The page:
According to statistical averages, a stroke, traumatic brain injury, or spinal cord injury will radically change the lives of 116 Americans this hour. Injuries to the central nervous system (CNS) can be devastating to the injured person and his or her loved ones and caregivers. The brain and spinal cord, so carefully protected by the three layers of meninges and the bony shells of the cranium and spinal canal, are extraordinarily vulnerable to damage if those protective layers are breeched by a blood clot, a gunshot wound, a motor vehicle accident, or other trauma.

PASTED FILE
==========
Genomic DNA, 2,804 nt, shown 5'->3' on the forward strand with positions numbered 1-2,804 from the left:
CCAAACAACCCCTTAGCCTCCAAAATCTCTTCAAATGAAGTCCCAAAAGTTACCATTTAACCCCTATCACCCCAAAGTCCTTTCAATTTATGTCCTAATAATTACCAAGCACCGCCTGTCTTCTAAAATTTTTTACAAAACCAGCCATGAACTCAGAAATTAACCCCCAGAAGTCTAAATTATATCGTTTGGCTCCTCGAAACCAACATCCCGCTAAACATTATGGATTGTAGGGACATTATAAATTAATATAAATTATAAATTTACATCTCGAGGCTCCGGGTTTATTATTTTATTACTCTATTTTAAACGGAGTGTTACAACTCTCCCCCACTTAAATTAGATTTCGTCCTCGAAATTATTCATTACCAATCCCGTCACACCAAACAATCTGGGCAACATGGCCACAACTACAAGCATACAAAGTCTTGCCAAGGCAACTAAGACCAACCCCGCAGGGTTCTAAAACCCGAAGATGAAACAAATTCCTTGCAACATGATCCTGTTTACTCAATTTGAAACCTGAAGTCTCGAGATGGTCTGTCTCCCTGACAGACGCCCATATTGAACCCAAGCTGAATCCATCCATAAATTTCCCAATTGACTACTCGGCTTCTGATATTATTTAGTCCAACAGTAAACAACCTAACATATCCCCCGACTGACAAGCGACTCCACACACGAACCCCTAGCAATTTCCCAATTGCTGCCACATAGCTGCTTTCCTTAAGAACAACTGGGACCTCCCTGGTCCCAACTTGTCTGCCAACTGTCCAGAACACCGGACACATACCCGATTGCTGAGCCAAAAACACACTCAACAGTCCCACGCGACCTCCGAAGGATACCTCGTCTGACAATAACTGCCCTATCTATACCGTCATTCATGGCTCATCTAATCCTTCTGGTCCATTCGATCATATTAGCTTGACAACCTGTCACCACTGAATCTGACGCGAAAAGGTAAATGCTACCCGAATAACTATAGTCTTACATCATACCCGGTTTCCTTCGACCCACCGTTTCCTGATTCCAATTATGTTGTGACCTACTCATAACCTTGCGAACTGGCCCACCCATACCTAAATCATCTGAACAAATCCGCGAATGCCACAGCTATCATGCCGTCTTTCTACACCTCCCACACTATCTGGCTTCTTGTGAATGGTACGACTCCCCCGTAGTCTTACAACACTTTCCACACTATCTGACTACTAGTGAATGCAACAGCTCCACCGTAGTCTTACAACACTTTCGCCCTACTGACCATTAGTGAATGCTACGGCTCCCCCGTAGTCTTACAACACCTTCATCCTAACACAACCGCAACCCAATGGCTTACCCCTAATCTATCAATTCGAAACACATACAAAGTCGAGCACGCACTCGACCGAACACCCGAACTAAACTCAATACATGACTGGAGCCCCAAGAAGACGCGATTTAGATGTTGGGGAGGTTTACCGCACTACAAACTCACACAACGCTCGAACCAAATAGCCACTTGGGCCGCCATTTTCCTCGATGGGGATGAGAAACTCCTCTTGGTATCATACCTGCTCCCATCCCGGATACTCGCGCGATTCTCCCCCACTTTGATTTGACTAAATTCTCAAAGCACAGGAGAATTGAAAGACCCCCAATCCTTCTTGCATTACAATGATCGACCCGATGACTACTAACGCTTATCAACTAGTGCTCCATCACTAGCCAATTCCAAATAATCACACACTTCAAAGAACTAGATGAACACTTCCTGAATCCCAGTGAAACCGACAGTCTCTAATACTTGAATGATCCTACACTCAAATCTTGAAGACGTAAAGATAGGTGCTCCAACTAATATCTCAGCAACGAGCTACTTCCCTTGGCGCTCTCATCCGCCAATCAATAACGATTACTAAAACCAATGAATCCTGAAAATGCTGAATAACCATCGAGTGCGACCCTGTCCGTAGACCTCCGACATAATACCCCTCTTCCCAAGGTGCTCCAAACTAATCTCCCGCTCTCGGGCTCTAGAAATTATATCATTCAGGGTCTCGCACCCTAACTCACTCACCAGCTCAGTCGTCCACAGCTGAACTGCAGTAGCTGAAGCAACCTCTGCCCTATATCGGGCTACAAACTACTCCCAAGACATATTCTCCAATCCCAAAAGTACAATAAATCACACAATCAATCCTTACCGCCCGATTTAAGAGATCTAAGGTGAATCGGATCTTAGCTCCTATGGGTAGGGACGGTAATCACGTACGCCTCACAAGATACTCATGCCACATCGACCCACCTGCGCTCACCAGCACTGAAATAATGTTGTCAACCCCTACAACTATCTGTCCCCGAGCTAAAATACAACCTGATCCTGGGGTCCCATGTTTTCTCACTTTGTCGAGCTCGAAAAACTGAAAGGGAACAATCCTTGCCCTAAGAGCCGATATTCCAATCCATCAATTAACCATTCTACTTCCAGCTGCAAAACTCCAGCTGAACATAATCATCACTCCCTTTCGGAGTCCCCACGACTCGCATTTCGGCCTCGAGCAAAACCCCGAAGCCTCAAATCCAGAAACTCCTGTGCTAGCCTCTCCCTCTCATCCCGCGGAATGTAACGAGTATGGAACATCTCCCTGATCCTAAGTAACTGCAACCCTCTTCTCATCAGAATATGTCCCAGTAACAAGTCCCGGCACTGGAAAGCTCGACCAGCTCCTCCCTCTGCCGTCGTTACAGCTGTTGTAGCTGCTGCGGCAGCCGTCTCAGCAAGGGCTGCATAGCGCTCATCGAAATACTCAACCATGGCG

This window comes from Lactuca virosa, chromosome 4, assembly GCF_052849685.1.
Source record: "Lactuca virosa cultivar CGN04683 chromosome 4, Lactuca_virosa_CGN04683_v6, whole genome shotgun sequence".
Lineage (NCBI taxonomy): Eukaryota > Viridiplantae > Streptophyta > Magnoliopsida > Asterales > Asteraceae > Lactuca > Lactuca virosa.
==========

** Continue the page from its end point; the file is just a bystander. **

Spinal Cord Injury
Massage therapy and athletics are a natural combination. Body maintenance, recovery, rehabilitation and improved performance are just a few reasons why many professional and Olympic athletes have incorporated bodywork as part of their training regimen. But what if an athlete requires special attention, is disabled, or is affected by a myriad of complications? Does the approach alter?
Although individuals with disabilities can greatly benefit from various bodywork modalities, they generally do not avail themselves of these therapies for a variety of reasons. Relying largely on the advice of conventional health care providers who are often skittish about referring for bodywork, those with disabilities often don’t know their “alternative” options. In addition, because many bodywork professionals are unfamiliar with the unique issues associated with disability, there is apprehension when dealing with this population.